1966 is a time that is very much of an impression rather than a memory. I was only 18 months old when the first episode ran and barely three years old when the series ended its first run before syndication a few years later. But my earliest memory as a child of that age WAS of Batman and Robin, standing in Commissioner Gordon’s office. Since I didn’t understand what they were saying, I had gotten the impression from Gordon’s serious and urgent tone of his voice that he was upset at the dynamic duo. It’s amazing what you pick up on as a child. Even more amazing what sticks with you.

Before I ever knew that there were such things as comics, there was Batman as played by Adam West. That’s the way he was supposed to look, act and BE. For me.

During my childhood years growing up in Bradenton Florida, comics and superheroes grew to become an important component of my life and mental make up. Doing the right thing. Good and bad. It was pretty clear cut what seemed to be right and wrong and who the heroes and villains were in the comics of those days. I think I learned more about basic moral values in those pages and the TV show than I ever got out of Sunday school as a kid. I learned politeness and good manners from Alfred.

I gravitated towards drawing comic characters and developed some skill in those early days. I always wanted to draw Batman as he looked on the show. As I got a bit older and the show ran periodically in syndication, I started to study it. I would look at the cowl’s ears and the utility belt compartments. I would count the cylinders on Robin’s belt when he stood still long enough. Oh, to have had a VCR back then. To this day, if I draw a Batman, it’s an Adam West Batman. Right down to the nose lines painted on his cowl.

As many of us have done, I became interested in other things while growing into adulthood. I got involved in music and had dreams of being a rock star. During those years, Batman evolved and I evolved. Batman changed with the times and I changed too. Batman was much darker and so was I.

My musical journey took me away from my Florida roots and I made myself a new home in Southern California. The Los Angeles area was full of promise to an aspiring musician/songwriter in the late 80’s. I had my long hair and the will to make it happen. Odd thing that I didn’t realize was that about another one hundred thousand hopefuls thought the same thing. Fortunately, I still got to play in some of the famous venues on the Sunset Strip and even met my wife, Vickie, there while I was trying to promote an upcoming show (but that’s another story.)

I remember standing in line to see the 1989 “BATMAN” film with my lead vocalist, Steven Mercado, who was sporting a push pin badge with a picture of Adam West on it. I looked at that little picture of Adam fondly while thinking, “Wow, Batman was so cool back then.” I then saw the big movie and left with the feeling that something was missing in that production. I wanted to like the movie, but there was a void that I didn’t have the words for…yet.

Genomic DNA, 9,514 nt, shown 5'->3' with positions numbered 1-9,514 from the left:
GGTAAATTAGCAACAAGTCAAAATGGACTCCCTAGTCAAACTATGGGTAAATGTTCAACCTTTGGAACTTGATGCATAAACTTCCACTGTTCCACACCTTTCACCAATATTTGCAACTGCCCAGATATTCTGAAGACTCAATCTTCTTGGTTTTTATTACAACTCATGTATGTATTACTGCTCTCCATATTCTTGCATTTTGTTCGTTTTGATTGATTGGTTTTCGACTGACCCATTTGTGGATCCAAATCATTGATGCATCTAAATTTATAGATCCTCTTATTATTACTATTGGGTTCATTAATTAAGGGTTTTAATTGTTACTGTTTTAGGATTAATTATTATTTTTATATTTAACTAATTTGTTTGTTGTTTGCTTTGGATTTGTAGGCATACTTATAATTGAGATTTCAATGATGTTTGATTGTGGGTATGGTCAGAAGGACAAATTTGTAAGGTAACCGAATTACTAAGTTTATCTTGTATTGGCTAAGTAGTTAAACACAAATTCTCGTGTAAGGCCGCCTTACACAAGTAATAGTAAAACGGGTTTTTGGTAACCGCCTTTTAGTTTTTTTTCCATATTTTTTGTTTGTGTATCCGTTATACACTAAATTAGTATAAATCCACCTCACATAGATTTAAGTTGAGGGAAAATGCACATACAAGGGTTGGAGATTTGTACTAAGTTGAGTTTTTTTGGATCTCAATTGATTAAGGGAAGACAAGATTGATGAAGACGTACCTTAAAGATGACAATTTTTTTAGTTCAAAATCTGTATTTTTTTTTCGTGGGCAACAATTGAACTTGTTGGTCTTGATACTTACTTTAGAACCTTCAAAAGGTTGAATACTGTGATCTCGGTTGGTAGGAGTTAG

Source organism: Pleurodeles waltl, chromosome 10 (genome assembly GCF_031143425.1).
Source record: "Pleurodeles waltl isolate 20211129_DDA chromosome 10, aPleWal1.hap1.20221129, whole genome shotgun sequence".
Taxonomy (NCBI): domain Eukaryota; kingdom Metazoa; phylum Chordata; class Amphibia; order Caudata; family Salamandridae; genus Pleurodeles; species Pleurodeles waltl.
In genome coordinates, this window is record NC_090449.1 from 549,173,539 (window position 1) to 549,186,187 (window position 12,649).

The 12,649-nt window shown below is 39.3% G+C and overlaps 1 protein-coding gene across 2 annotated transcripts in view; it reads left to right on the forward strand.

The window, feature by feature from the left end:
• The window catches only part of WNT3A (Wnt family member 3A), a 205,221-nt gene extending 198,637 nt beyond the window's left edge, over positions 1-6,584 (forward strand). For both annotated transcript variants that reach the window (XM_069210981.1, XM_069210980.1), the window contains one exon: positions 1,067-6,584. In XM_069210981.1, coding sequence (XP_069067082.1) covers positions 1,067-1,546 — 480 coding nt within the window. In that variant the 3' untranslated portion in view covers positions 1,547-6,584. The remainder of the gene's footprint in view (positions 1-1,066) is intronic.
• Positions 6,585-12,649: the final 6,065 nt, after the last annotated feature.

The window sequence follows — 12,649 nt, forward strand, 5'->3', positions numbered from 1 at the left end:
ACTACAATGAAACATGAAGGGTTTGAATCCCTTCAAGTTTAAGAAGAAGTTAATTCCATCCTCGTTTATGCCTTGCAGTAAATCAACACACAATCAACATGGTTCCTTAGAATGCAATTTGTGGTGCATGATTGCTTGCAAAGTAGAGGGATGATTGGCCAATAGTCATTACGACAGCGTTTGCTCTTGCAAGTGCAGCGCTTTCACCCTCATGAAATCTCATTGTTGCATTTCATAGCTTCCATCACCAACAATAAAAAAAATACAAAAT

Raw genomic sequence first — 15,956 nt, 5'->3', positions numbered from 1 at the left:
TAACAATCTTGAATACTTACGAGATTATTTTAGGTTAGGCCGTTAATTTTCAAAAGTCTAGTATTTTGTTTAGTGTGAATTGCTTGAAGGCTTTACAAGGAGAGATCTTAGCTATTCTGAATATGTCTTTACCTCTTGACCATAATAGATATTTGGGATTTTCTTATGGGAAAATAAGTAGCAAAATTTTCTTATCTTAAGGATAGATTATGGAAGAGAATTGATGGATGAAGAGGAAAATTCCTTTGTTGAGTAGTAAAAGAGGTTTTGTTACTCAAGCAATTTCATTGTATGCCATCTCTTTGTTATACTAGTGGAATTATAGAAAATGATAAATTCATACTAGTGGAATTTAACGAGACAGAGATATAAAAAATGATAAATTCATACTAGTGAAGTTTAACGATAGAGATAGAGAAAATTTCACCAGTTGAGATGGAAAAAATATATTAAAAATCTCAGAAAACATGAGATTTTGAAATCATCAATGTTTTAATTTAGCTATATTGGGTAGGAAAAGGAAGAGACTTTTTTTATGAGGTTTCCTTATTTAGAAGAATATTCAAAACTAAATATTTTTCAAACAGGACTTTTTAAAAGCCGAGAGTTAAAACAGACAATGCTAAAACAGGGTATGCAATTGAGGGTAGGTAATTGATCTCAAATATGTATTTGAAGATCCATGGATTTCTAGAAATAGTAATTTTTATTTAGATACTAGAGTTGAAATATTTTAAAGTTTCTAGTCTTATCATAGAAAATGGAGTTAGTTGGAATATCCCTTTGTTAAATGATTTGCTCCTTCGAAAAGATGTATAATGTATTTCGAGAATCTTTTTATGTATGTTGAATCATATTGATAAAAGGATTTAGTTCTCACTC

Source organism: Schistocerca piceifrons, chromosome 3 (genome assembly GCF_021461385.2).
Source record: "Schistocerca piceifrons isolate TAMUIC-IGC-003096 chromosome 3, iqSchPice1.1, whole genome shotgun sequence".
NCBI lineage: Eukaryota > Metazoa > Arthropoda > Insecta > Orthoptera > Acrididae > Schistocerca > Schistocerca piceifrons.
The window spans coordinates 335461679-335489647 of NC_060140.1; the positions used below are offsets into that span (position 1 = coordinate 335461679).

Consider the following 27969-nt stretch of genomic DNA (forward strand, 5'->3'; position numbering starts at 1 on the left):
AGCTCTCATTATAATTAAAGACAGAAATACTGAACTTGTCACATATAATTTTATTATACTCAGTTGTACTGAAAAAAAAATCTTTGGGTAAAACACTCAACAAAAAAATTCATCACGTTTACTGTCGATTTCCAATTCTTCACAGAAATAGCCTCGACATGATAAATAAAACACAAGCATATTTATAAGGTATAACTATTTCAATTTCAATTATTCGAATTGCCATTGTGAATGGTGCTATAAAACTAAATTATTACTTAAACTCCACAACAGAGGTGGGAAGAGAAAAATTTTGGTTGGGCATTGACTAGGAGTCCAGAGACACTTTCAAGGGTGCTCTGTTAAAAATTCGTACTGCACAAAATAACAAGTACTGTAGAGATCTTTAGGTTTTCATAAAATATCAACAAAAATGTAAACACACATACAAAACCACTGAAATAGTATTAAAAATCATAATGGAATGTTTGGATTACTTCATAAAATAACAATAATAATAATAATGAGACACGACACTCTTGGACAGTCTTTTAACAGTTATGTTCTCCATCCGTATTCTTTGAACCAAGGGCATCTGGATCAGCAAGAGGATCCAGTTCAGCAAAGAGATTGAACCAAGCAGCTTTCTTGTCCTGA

By the time the second film came out, the band had broken up, I married Vickie and was working at a recording studio as an engineer. I had gotten myself a Michael Keaton style Batsuit together for Halloween. It was a kick to put on the cowl, gloves and cape. I could do a pretty good Keaton, “I’m Batman” voice. But in the back of my mind, I was still wondering how did they ever make that cowl that Adam wore?

Over the next ten years, I changed professions, celebrated anniversaries with Vickie and eventually bought a house. Vickie had a sizeable comic book collection when I met her, but it was a good thing that we got the additional room when we did, because those collections don’t get smaller. I felt that it was strange that I wasn’t buying any Batman titles when we would pick up our weekly run of comics. At one point , somebody asked me who my favorite character was and without missing a beat I said, “Batman.” So why wasn’t I buying any of the recent issues or rushing out to see the last two films when they came out? Something was wrong in the equation.

In our new house, I had a room of my own to use as a studio for my recording or a place to do my drawing or computer graphics. Over a short period of time, I started to fill the room with action figures, framed pictures of past icons from my childhood and autographed albums. I wanted to put up a picture of Adam and Burt with the rest of my collection but found it incredibly difficult to find anything. I then noticed that it was difficult in general to dig up anything from the classic show.

In 2001, I attended the annual San Diego Comic Convention. While Vickie was filling gaps in her comic collection, I was hunting down a Corgi Batmobile for my studio. I couldn’t find a single Corgi but I did stumble upon one Batmobile.

It was a George Barris original. They were promoting the upcoming DVD release of the 1966 “Batman Movie.” I couldn’t take my eyes off of the car. I couldn’t take my eyes off the TV playing the DVD. Something was connecting with me. By this point now, I recognized that connection anytime I saw something from the original series.

To give that connection words to the best of my ability, I can only say that the TV show was, is and will always probably be the defining version of Batman for me. This is not to put down the other versions and incarnations of the character, but they fall short of that inherent bond that the show always seemed to have with me.

But now my story has only begun. I have found fun, fulfillment, new friends and peace of mind since I have started. These entries will account some of those chapters in my journey as well include new ones as they occur. It has been a fun ride so far and there is plenty of room in the Batmobile to join me, so…Batteries to power. Turbines to speed.